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MedPAC ponders future of physician pay

News
Article

Report lists concerns about physician reimbursement and policy approaches.

© Medicare Payment Advisory Commission

© Medicare Payment Advisory Commission

Advisers to Medicare policy continue poring over dollars and data to establish how physicians will be reimbursed in coming years.

The Medicare Payment Advisory Commission (MedPAC) met April 11 with discussion touching on a number of topics including approaches for updating the Medicare Physician Fee Schedule.

Staff presented a 32-page summary with background on payment rates, starting with determination of relative value units (RVUs) based on work, practice expenses (PE), and professional liability insurance. The report had Medicare payment history and projections into the 2030s. In short: There’s a lot to consider, and it’s complicated.

“This is a feast of information, maybe a firehose of things to talk about,” said MedPAC Chairman Michael E. Chernew, PhD.

Generally, Medicare recipients have had access to care and provider acceptance comparable with patients using private insurance over many years. But MedPAC commissioners have concerns about that in the future, according to the staff analysis.

Chernew asked for broad philosophical concepts about what the other commissioners thought. The MedPAC commissioners spent more than an hour taking turns commenting and asking questions about what is working, or not, with physician reimbursement as of April 2024, and what’s to come. The information will be included for deliberations in June and for future policy decisions.

“This is the beginning of a conversation, not the end of a conversation, so we’re not going to resolve everything now,” Chernew said. “I think this was a remarkably rich conversation and really quite useful.”

Concerns about payments

Principal Policy Analyst Geoff Gerhardt, MPP, and Senior Analysts Rachel Burton, MPP, and Brian O’Donnell, MPP, outlined concerns of MedPAC commissioners and staff.

  • Concern 1: Growth of the Medicare Economic Index (MEI) is projected to exceed fee schedule updates by more than it did in the past. MEI growth outpaced MPFS updates by just more than 1% a year for the two decades before the COVID-19 pandemic.

But from 2025 to 2033, the average annual difference between MEI growth and the MPFS is larger: 1.7% for clinicians in advanced alternative payment models (A-APMs) and 2.1% for those not in A-APMs.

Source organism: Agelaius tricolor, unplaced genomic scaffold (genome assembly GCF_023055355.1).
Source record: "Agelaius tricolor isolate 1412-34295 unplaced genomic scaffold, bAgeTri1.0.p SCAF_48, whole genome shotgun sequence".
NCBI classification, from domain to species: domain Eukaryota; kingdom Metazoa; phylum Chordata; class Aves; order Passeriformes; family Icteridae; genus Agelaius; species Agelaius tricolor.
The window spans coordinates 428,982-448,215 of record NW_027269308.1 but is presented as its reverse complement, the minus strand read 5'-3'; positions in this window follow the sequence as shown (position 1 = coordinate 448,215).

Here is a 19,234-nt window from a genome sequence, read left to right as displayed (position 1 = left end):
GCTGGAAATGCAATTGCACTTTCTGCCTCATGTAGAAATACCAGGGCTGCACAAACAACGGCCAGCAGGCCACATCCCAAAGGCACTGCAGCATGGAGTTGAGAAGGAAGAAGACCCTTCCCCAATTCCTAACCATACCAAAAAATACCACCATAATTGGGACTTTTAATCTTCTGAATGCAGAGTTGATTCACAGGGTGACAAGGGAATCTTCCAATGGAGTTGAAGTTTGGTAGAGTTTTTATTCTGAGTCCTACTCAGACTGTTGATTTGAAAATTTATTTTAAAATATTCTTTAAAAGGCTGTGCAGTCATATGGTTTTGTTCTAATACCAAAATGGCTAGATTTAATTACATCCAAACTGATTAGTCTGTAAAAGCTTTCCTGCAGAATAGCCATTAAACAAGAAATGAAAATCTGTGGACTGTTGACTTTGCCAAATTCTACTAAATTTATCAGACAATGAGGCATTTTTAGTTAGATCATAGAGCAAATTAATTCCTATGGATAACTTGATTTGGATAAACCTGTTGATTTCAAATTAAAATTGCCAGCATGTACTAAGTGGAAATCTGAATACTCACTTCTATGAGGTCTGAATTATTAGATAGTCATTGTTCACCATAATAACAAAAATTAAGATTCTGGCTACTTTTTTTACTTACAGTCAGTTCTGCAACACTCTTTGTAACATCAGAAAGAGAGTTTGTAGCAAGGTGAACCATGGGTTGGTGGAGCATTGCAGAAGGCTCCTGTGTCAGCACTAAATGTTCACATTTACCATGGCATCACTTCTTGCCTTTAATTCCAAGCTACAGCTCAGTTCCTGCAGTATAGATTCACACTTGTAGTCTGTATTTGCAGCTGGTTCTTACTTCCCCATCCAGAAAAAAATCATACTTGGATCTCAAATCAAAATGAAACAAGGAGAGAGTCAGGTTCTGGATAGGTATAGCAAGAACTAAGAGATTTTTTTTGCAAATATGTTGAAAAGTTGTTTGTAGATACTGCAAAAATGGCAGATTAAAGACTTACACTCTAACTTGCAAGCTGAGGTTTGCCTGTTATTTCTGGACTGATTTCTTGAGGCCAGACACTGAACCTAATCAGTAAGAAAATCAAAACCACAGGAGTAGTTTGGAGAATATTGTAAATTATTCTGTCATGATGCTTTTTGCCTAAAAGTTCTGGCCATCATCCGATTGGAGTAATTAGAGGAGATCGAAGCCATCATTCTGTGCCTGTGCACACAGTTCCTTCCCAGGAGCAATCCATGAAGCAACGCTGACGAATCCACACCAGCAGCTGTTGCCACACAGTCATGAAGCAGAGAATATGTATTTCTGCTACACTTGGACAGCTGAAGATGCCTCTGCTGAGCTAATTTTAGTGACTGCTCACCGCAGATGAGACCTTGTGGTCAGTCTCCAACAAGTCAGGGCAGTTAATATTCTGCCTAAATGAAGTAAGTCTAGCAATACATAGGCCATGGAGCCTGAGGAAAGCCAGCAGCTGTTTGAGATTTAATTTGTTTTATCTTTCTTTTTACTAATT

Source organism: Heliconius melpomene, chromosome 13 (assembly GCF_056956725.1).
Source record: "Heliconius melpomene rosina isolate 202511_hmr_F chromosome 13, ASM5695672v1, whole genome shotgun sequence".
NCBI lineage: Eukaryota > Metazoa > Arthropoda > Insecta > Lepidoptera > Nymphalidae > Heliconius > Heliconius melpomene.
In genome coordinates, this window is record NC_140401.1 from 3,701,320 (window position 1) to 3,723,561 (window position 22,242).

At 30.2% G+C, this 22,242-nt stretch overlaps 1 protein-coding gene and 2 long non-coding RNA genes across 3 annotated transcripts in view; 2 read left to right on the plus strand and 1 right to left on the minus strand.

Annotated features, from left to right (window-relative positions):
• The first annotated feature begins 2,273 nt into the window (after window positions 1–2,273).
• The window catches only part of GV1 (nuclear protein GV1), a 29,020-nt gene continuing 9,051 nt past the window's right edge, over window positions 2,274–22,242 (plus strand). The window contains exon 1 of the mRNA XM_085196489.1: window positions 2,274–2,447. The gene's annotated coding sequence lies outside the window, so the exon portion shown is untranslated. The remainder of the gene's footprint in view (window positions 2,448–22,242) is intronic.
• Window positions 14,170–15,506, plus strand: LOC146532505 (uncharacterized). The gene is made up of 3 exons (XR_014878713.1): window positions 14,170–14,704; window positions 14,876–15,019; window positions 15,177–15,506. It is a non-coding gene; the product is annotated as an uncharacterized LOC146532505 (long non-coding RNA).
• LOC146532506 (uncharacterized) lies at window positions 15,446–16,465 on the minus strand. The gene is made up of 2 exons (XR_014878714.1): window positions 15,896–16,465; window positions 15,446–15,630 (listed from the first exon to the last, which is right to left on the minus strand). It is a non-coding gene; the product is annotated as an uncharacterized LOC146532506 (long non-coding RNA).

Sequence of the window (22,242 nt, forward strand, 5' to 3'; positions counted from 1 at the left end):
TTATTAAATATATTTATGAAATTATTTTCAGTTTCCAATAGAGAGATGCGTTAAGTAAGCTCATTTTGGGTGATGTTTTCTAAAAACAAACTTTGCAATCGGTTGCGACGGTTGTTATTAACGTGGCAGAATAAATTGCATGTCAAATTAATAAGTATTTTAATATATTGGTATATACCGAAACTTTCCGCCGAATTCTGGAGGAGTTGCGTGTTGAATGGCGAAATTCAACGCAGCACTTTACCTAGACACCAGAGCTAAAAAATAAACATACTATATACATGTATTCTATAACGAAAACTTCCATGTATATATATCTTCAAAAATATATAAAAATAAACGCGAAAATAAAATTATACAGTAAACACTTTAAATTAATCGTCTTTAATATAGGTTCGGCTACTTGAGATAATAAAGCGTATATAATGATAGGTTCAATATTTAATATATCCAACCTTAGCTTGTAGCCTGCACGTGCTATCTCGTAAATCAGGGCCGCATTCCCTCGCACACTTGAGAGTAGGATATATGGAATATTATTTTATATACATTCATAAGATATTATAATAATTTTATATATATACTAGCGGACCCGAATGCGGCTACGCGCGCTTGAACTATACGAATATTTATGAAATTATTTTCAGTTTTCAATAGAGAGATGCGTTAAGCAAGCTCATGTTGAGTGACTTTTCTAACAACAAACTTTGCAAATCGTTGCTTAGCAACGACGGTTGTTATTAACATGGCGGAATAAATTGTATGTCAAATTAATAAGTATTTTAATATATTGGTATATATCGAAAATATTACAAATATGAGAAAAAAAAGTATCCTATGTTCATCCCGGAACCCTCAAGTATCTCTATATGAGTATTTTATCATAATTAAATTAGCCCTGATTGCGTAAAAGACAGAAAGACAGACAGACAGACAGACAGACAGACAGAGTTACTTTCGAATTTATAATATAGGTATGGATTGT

“While full MEI updates have not been necessary in the past to ensure beneficiaries maintain access to care that is comparable to the privately insured, the concern is that a larger gap between MEI growth and updates could negatively affect beneficiary access in the future,” the presentation said.

  • Concern 2: Site-of-service payment differentials are a factor that encourages vertical consolidation, although the effect might be modest. Medicare generally pays more for the same service when it is performed in hospital out-patient departments compared with freestanding clinician offices. Payments for clinician work are similar across sites, but there can be large payment differences for practice expenses (PE), the presentation said.
  • Concern 3: Current law has differential updates that provide weak incentives to participate in A-APMs in the late 2020s, but rates will spread and create a potentially untenably large incentive by the 2040s.

Policy approaches

The staff analysts also outlined policy approaches MedPAC could consider.

  • Approach 1: Update practice expenses by the hospital market basket minus productivity. The PE conversion factor would be automatically updated each year, but the work and professional liability insurance conversion factor would not. Clinicians performing high-PE services in freestanding office settings would see the largest increases, with smallest increases for clinicians performing low-PE services and services in facility settings.

This approach would increase payment for some specialties more than others from 2024 to 2033. Internal medicine would see a cumulative 10.8% increase. Raises of 16.8% would go to clinicians in allergy/immunology and radiation oncology, while emergency medicine and licensed clinical social workers would see increases of 4.9%.

The approach would help PE payments keep pace with inflation and reduce incentives for vertical consolidation. But relatively small increases for primary care and behavioral health would hurt or make worse access and supply problems.

  • Approach 2: Update payment rates by the MEI minus 1%, with a floor on annual updates equal to half of MEI. That would match the MPFS updates of the 20 years before the COVID-19 pandemic, and it would likely be more predictable and stable than past update approaches.

The approach would preserve the “relative value” concept of the fee schedule and evenly distribute update effects. But it would not address site-of-service payment differences.

  • Approach 3: Extend the A-APM participation bonus for a few years. This approach includes options including repealing the Medicare Merit-based Incentive Payment System. There also is a question about how large to make the bonus.

That approach could increase clinicians’ incentives to accept Medicare patients, but many specialists would lose access to the A-APM bonus because patients in the A-APMs tend to be attributed to primary care providers.

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